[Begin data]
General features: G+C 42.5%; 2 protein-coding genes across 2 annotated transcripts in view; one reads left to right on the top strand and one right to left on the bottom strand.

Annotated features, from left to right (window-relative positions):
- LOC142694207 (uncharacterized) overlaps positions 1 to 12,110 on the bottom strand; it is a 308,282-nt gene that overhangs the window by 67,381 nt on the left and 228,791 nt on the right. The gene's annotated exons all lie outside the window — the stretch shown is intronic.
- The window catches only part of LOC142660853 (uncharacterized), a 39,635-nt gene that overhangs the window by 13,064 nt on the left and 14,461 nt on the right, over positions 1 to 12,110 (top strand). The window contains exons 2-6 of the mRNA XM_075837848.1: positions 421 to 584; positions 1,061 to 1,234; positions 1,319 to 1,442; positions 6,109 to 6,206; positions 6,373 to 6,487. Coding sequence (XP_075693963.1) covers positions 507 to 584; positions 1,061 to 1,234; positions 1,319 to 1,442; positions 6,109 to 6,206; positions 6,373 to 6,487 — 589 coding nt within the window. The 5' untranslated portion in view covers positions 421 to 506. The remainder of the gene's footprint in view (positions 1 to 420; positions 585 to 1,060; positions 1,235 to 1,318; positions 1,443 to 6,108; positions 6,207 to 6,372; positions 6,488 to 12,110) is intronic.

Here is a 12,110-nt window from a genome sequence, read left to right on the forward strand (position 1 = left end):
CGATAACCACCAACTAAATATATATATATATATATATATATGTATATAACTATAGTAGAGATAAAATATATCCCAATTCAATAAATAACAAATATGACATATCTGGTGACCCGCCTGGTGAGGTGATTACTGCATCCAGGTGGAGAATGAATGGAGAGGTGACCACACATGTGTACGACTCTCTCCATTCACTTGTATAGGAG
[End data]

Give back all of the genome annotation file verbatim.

General features: G+C 42.5%; 2 protein-coding genes across 2 annotated transcripts in view; one reads left to right on the top strand and one right to left on the bottom strand.

Annotated features, from left to right (window-relative positions):
- LOC142694207 (uncharacterized) overlaps positions 1 to 12,110 on the bottom strand; it is a 308,282-nt gene that overhangs the window by 67,381 nt on the left and 228,791 nt on the right. The gene's annotated exons all lie outside the window — the stretch shown is intronic.
- The window catches only part of LOC142660853 (uncharacterized), a 39,635-nt gene that overhangs the window by 13,064 nt on the left and 14,461 nt on the right, over positions 1 to 12,110 (top strand). The window contains exons 2-6 of the mRNA XM_075837848.1: positions 421 to 584; positions 1,061 to 1,234; positions 1,319 to 1,442; positions 6,109 to 6,206; positions 6,373 to 6,487. Coding sequence (XP_075693963.1) covers positions 507 to 584; positions 1,061 to 1,234; positions 1,319 to 1,442; positions 6,109 to 6,206; positions 6,373 to 6,487 — 589 coding nt within the window. The 5' untranslated portion in view covers positions 421 to 506. The remainder of the gene's footprint in view (positions 1 to 420; positions 585 to 1,060; positions 1,235 to 1,318; positions 1,443 to 6,108; positions 6,207 to 6,372; positions 6,488 to 12,110) is intronic.

Here is a 12,110-nt window from a genome sequence, read left to right on the forward strand (position 1 = left end):
CGATAACCACCAACTAAATATATATATATATATATATATATGTATATAACTATAGTAGAGATAAAATATATCCCAATTCAATAAATAACAAATATGACATATCTGGTGACCCGCCTGGTGAGGTGATTACTGCATCCAGGTGGAGAATGAATGGAGAGGTGACCACACATGTGTACGACTCTCTCCATTCACTTGTATAGGAG